Human-Mouse Chimerism Validates Human Stem Cell Pluripotency

Victoria L Mascetti, Roger A Pedersen

Research output: Contribution to journalArticle (Academic Journal)peer-review

80 Citations (Scopus)


Pluripotent stem cells are defined by their capacity to differentiate into all three tissue layers that comprise the body. Chimera formation, generated by stem cell transplantation to the embryo, is a stringent assessment of stem cell pluripotency. However, the ability of human pluripotent stem cells (hPSCs) to form embryonic chimeras remains in question. Here we show using a stage-matching approach that human induced pluripotent stem cells (hiPSCs) and human embryonic stem cells (hESCs) have the capacity to participate in normal mouse development when transplanted into gastrula-stage embryos, providing in vivo functional validation of hPSC pluripotency. hiPSCs and hESCs form interspecies chimeras with high efficiency, colonize the embryo in a manner predicted from classical developmental fate mapping, and differentiate into each of the three primary tissue layers. This faithful recapitulation of tissue-specific fate post-transplantation underscores the functional potential of hPSCs and provides evidence that human-mouse interspecies developmental competency can occur.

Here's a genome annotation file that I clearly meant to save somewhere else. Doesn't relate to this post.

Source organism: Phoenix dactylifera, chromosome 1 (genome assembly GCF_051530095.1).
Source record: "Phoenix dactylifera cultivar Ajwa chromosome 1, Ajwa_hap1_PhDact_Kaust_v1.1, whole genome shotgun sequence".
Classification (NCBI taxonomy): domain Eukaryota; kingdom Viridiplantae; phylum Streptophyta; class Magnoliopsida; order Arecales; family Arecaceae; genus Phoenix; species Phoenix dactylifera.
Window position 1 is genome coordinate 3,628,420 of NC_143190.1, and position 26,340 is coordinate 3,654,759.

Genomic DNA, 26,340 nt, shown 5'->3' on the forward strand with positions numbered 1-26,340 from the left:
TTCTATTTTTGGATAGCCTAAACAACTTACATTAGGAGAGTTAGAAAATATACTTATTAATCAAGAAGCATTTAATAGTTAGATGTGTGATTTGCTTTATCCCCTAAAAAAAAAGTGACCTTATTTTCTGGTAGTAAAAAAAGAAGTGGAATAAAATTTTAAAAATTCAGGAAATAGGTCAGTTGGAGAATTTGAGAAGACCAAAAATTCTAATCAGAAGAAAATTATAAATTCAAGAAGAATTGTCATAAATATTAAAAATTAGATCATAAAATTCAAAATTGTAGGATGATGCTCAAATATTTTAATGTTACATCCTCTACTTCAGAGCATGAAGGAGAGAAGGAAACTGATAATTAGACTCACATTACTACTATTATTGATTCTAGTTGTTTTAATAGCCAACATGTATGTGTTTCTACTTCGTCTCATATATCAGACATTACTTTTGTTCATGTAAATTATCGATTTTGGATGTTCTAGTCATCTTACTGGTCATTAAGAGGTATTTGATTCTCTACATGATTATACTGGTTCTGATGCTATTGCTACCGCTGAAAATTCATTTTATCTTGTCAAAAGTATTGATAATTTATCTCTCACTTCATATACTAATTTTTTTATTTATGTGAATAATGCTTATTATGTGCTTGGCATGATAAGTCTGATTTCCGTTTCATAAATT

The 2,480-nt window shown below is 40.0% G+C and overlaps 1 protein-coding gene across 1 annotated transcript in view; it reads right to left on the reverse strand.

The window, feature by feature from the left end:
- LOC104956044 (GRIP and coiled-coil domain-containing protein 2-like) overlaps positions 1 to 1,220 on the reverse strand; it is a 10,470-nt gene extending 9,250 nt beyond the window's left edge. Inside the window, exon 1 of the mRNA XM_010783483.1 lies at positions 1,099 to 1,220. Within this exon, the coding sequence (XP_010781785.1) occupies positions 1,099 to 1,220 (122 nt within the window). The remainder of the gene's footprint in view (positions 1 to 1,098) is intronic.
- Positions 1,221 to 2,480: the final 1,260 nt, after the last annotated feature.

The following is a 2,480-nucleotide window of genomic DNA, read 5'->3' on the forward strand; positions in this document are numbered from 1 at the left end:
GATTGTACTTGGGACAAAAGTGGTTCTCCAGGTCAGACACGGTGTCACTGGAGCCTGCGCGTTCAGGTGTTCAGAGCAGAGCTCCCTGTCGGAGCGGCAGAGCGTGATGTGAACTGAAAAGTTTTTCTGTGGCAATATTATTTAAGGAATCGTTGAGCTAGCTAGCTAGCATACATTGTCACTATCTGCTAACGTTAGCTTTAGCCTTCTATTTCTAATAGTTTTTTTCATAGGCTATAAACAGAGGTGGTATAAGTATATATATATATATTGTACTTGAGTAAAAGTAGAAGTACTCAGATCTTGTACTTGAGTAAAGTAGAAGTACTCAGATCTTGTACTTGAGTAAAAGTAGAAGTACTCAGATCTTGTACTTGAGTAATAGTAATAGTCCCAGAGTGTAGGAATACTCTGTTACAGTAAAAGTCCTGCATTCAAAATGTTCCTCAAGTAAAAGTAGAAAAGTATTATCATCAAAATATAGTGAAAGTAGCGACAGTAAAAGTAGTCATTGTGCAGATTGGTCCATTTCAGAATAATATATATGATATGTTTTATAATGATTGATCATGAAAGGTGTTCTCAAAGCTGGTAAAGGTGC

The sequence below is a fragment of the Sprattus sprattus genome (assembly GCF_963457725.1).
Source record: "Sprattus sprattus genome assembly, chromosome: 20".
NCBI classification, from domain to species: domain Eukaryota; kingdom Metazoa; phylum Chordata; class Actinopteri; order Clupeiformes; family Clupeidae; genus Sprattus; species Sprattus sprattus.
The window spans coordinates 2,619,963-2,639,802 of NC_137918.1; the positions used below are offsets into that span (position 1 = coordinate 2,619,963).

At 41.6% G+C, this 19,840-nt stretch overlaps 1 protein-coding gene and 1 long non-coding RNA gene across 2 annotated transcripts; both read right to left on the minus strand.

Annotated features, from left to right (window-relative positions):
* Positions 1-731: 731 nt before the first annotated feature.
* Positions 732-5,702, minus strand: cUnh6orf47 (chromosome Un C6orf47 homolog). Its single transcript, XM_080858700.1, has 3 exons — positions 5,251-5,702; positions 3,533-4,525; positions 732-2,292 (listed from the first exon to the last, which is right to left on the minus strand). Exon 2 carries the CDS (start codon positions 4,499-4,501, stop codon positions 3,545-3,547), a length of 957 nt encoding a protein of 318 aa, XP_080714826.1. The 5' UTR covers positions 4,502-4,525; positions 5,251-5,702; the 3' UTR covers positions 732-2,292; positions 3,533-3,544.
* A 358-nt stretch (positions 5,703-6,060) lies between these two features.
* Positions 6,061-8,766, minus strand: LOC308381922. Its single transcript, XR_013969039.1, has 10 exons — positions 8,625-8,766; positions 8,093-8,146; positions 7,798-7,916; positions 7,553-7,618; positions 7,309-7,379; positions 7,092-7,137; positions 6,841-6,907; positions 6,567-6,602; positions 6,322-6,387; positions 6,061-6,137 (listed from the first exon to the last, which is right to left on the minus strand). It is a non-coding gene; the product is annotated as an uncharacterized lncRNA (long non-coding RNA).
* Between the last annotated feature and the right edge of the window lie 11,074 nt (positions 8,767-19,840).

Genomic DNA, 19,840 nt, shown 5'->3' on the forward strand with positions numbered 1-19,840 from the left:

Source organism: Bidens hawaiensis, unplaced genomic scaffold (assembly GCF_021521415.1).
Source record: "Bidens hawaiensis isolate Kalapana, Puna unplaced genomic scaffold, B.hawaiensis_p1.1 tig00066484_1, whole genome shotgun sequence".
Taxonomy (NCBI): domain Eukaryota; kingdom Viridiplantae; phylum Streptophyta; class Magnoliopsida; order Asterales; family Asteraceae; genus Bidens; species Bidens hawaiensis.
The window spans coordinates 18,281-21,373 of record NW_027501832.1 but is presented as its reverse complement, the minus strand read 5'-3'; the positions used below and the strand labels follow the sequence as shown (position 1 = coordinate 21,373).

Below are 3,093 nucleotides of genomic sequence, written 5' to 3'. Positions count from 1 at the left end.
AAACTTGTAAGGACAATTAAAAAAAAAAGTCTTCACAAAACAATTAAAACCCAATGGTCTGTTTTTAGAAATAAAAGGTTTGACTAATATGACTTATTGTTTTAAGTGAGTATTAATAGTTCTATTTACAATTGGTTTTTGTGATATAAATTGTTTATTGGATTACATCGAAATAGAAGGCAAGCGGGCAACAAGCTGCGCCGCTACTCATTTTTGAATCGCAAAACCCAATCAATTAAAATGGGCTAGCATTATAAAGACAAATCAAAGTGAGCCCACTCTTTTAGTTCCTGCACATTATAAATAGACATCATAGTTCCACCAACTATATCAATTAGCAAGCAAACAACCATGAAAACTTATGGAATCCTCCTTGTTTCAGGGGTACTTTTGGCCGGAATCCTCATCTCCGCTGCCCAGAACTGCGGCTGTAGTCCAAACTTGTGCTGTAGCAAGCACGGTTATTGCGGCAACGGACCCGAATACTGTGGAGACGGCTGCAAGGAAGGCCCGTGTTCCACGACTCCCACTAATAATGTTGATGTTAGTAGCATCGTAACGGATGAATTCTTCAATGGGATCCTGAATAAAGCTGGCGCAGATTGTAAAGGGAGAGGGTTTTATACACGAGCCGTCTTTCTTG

Original languageEnglish
Pages (from-to)67-72
Number of pages6
JournalCell Stem Cell
Issue number1
Early online date17 Dec 2015
Publication statusPublished - 7 Jan 2016

Bibliographical note

Copyright © 2016 The Authors. Published by Elsevier Inc. All rights reserved.


  • Animals
  • Body Patterning
  • Cell Culture Techniques
  • Cell Differentiation
  • Cell Lineage
  • Cell Proliferation
  • Cells, Cultured
  • Chimerism
  • Embryonic Stem Cells/cytology
  • Gastrula/physiology
  • Humans
  • Induced Pluripotent Stem Cells/cytology
  • Mice
  • Regenerative Medicine
  • Species Specificity


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